A former school teacher from South Africa, Phumzile Mlambo-Ngcuka has served as the Head of UN Women since 2013. Prior to that, she was deputy president to Thabo Mbeki and the most senior female politician in South African history. Under the apartheid regime, Mlambo-Ngcuka led a gender-equality organization. This interview took place in Istanbul, Turkey during the 2016 World Humanitarian Summit.

A recent McKinsey report said achieving gender equality will add USD$12 trillion to global growth and the global economy, as women enter the formal economy for the first time. What issues arise for women and society when women enter into the workforce?

Firstly, I think that it’s important that governments, employers, and society make the adjustments for women. It’s not women who must adjust to society, because it’s the structure of society that makes it difficult for women to go into the labor force in large numbers. For instance, accessible, affordable childcare is probably the single biggest issue that would unleash the power of women in most economies. And that needs a collaboration between government employers who could subsidize and societies making the necessary cultural adjustments that facilitate. It also means employers need to accept that it is ok for men to be a father and to be at home. In that way, we redistribute care work that would enable more women not to feel guilty about not being at home with the children.

So it’s an all-around adjustment of society. Sometimes women are expected to become super women—you must be a good mother, a good wife, a good worker, a good this and that.

We were surprised at the data showing that only 0.4 percent of UN funding goes to women’s groups and women’s ministries. How is that possible? Were you surprised?

Saddened. But not surprised. Women’s organizations have one thing in common: they are all underfunded. When women need a truck, they get a bicycle. Only 10 percent of necessary funding has been given for most national action plans that have been approved. There is an expectation that gender inequality is not an expense, it’s a past time. It’s not a hot issue for society. That would be infrastructure or schools. Those are important, but if you do not have gender equality you won’t reap the full benefits. The penny has not dropped.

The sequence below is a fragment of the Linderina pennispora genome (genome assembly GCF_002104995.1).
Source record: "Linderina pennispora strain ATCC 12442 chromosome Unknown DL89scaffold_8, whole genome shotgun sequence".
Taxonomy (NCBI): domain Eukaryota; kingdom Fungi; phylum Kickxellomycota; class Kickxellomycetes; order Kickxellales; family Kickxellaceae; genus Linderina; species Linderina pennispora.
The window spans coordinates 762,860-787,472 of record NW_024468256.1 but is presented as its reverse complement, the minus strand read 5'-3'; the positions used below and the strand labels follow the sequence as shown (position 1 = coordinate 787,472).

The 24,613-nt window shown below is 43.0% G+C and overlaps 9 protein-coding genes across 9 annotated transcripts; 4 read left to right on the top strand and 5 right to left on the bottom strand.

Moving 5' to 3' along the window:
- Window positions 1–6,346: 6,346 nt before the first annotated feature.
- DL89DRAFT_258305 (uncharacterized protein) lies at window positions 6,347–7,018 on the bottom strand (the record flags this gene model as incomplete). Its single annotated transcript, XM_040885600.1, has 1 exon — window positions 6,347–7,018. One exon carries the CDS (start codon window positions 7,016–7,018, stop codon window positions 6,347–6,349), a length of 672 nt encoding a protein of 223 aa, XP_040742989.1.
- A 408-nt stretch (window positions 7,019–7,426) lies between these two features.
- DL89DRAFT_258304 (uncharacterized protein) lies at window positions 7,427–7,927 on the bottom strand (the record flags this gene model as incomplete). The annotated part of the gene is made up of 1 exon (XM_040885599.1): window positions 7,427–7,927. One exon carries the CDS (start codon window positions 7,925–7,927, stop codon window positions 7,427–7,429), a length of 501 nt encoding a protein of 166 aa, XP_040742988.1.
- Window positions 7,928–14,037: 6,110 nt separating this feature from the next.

If we just do incremental funding increases, then we’re always chasing and running behind the targets and we’re never on top of our game. And yet there’s a cost in not supporting women. If you don’t invest in girls’ education, then you have the drop outs and the early pregnancies, and then we have to fund the problems that come out of that. If we do not fund the economic well-being of women at the household level, so they are not destitute, you then have compromised the nutrition of the children, and you have left the woman at risk of being in an abusive relationship, which is a cost to society and the state. So it’s a vicious circle.

The fact is that a woman on Wall Street, in a factory in India, and on a farm in South Africa are all being underpaid. Undervaluing women’s talents is so ingrained in the most sophisticated countries. And these men have not sat together in Wall Street and India and decided to do this. It is so ingrained, this concept that women are care givers and have a breadwinner who supports them—we do not have to pay them a lot.

It’s industrial revolution logic—women stayed at home and men worked. It doesn’t exist. One of the areas the women’s movement has not invested enough energy is the transforming of attitudes. It’s hard. It’s not easy to think—I have talked to a person and they have changed their attitudes. We have focused on some of the things that were more tangible to deal with, but this issue is the big elephant in the room.

It’s really when we need communications within families, country, and societies in order to change attitudes between each other, we have a long way to go. But we need every one within their own countries and institutions to really help us to get this message and win over those diehard sexists—that is why we have the #heforshe campaign, so we have to realize we need the men speaking on this issue and on their own terms—dude to dude—about the challenges and benefits of gender equality for men and women. We don’t have enough yet, but it’s growing.

Theres a big push now to collect more data on women, from Gates to UN Women to The Womenstats Project—is that playing into this communications push to change attitudes? 

UN Women Executive Director Phumzile Mlambo-Ngcuka visits the Tomping Internally Displaced Peoples camp at the UNMISS compound in Juba, South Sudan.

Firstly, we always want to mention that we have to address gender equality, because it’s the right thing to do. It’s the woman’s right. But that argument does not get the right response from everybody. We still have to prove that discriminating against a woman is a bad thing financially and in every way.

We can do that when we provide data.

It’s also important for us for our own work, so we can take lessons and share our work and have baseline studies. If by 2030 we want to achieve substantial equality, how will we know we’ve done that?